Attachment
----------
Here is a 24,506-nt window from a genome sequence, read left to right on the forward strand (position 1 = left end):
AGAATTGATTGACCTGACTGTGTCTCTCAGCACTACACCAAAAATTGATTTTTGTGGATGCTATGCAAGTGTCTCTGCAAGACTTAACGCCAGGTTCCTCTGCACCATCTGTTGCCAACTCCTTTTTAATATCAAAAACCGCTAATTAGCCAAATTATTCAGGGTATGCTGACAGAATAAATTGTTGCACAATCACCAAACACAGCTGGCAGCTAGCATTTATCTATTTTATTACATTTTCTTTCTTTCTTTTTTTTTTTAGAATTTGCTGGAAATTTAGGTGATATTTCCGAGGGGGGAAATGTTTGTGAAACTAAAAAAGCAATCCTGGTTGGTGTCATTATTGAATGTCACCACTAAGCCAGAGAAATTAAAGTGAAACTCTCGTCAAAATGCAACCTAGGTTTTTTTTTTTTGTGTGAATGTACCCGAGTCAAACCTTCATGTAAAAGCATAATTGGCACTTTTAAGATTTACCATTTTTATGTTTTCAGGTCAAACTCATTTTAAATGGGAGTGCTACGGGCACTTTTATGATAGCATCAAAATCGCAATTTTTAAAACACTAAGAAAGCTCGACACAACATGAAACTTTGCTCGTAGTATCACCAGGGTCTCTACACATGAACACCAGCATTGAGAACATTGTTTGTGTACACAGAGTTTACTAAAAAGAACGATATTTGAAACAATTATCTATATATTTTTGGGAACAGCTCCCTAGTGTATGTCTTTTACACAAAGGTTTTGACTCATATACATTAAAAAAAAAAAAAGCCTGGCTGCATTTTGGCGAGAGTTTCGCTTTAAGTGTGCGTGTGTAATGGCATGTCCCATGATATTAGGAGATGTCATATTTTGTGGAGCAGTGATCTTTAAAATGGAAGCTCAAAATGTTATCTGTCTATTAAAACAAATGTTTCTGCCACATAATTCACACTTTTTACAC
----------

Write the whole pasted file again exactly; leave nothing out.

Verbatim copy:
Here is a 24,506-nt window from a genome sequence, read left to right on the forward strand (position 1 = left end):
AGAATTGATTGACCTGACTGTGTCTCTCAGCACTACACCAAAAATTGATTTTTGTGGATGCTATGCAAGTGTCTCTGCAAGACTTAACGCCAGGTTCCTCTGCACCATCTGTTGCCAACTCCTTTTTAATATCAAAAACCGCTAATTAGCCAAATTATTCAGGGTATGCTGACAGAATAAATTGTTGCACAATCACCAAACACAGCTGGCAGCTAGCATTTATCTATTTTATTACATTTTCTTTCTTTCTTTTTTTTTTTAGAATTTGCTGGAAATTTAGGTGATATTTCCGAGGGGGGAAATGTTTGTGAAACTAAAAAAGCAATCCTGGTTGGTGTCATTATTGAATGTCACCACTAAGCCAGAGAAATTAAAGTGAAACTCTCGTCAAAATGCAACCTAGGTTTTTTTTTTTTGTGTGAATGTACCCGAGTCAAACCTTCATGTAAAAGCATAATTGGCACTTTTAAGATTTACCATTTTTATGTTTTCAGGTCAAACTCATTTTAAATGGGAGTGCTACGGGCACTTTTATGATAGCATCAAAATCGCAATTTTTAAAACACTAAGAAAGCTCGACACAACATGAAACTTTGCTCGTAGTATCACCAGGGTCTCTACACATGAACACCAGCATTGAGAACATTGTTTGTGTACACAGAGTTTACTAAAAAGAACGATATTTGAAACAATTATCTATATATTTTTGGGAACAGCTCCCTAGTGTATGTCTTTTACACAAAGGTTTTGACTCATATACATTAAAAAAAAAAAAAGCCTGGCTGCATTTTGGCGAGAGTTTCGCTTTAAGTGTGCGTGTGTAATGGCATGTCCCATGATATTAGGAGATGTCATATTTTGTGGAGCAGTGATCTTTAAAATGGAAGCTCAAAATGTTATCTGTCTATTAAAACAAATGTTTCTGCCACATAATTCACACTTTTTACAC